UK employers planned more than 300,000 redundancies this summer as the coronavirus pandemic continued to take its toll on the economy.
Figures obtained by a BBC Freedom of Information request show 1,784 firms made plans to cut nearly 150,000 jobs in July, a near sevenfold increase on the year before. While in June, 1,888 employers planned 156,000 cuts.
Last month the UK entered into its first recession in 11 years after the coronavirus lockdown forced some sectors of the economy to close entirely, while factory and construction output also fell.
The economy shrank 20.4 per cent between April and June compared to the first three months of the year.
The government has introduced a wide range of initiatives, including the Eat Out to Help Out scheme, to kickstart the economy again but UK firms have already announced a swathe of job cuts.
Retailers Boots, John Lewis and M&S were among names to announce redundancy plans in June alongside Zizzi owner Azzurri.
Firms planning 20 or more redundancies must by law notify the government via a HR1 form, saying how many roles they want to cut. The number of firms filing notice and the number of positions expected to be axed indicate just how many redundancies are yet to come.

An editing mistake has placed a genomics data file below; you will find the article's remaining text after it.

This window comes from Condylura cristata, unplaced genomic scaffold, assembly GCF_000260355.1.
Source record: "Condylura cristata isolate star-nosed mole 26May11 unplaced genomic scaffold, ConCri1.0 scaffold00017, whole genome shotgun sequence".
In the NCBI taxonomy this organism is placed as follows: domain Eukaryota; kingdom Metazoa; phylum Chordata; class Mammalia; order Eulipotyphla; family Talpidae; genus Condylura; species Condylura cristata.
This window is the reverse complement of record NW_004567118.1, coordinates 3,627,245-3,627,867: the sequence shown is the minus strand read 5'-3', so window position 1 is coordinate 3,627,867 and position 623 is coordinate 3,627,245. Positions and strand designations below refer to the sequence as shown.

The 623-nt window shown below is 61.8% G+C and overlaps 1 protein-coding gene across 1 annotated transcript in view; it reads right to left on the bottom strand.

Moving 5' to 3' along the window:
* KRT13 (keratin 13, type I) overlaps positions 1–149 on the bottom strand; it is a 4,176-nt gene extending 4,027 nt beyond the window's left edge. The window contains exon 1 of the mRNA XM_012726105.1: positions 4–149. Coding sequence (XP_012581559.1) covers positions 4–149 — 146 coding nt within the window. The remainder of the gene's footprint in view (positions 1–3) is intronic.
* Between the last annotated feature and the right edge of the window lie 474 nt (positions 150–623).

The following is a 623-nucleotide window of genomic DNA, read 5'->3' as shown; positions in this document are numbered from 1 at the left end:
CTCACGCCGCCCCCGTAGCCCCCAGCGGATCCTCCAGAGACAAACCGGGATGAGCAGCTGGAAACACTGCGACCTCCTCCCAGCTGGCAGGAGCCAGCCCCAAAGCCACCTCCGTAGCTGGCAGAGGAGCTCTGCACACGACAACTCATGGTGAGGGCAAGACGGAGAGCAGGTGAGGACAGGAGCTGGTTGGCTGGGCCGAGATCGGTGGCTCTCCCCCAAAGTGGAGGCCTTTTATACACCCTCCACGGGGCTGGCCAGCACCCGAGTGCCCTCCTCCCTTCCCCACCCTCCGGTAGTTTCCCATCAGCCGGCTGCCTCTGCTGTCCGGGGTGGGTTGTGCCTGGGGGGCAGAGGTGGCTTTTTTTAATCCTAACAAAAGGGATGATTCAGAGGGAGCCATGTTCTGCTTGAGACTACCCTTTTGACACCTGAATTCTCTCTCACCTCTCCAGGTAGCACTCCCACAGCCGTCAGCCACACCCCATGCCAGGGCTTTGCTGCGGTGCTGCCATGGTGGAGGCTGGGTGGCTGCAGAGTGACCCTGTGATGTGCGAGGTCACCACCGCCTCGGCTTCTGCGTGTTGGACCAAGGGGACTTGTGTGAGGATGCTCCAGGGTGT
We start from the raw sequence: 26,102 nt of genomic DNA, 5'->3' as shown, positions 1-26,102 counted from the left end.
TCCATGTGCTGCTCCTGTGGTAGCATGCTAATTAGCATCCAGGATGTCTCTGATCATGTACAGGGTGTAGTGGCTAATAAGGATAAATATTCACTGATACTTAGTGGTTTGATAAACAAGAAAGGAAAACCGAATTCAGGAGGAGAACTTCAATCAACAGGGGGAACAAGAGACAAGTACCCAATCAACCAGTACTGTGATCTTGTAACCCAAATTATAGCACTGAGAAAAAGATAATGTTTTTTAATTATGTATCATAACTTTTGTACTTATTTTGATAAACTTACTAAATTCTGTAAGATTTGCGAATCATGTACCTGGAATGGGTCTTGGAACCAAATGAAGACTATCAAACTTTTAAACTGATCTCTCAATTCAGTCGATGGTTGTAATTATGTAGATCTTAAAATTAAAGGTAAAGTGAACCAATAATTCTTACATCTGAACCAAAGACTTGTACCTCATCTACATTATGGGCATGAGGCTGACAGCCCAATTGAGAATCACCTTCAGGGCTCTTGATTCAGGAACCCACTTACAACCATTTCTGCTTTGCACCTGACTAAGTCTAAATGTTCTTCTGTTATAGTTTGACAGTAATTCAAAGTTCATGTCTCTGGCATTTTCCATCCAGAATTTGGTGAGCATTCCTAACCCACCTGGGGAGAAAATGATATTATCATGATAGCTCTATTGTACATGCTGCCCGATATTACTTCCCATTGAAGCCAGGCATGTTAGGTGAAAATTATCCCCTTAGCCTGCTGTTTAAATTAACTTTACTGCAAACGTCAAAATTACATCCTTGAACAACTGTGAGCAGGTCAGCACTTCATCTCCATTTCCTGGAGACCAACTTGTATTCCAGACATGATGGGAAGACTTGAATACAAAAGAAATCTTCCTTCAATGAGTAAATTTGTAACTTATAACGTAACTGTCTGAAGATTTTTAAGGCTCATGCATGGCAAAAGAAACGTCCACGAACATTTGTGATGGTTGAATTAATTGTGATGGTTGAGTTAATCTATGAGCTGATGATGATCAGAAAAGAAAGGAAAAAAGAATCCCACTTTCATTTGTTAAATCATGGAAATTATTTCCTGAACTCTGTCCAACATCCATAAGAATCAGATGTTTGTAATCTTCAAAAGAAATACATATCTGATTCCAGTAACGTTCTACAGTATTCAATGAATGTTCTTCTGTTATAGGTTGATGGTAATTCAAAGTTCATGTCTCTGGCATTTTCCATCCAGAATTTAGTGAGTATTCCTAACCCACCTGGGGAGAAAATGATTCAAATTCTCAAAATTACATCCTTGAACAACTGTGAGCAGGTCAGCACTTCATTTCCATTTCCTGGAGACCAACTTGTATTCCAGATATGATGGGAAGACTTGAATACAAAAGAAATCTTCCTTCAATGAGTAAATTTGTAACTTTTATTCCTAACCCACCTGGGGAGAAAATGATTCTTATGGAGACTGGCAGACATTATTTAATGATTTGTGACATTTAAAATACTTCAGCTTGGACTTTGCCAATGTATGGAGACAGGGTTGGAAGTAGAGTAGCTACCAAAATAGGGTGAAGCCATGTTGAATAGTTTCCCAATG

The unemployment rate has stayed relatively low but there is a lag in the data so has not yet shown an increase in the number of redundancies. There are fears that the end of the job retention scheme, which sees the government pay up to 80 per cent of furloughed staff’s wages, next month is likely to trigger another wave of redundancies.
The economic outlook is made all the more gloomy by the more permanent shift to remote working. Some UK firms have signalled a more permanent move away from the office and there are mounting concerns among government officials that city centres could be decimated as a result.
Pret A Manger, which relies on a steady stream of office workers, has already announced 2,800 job cuts.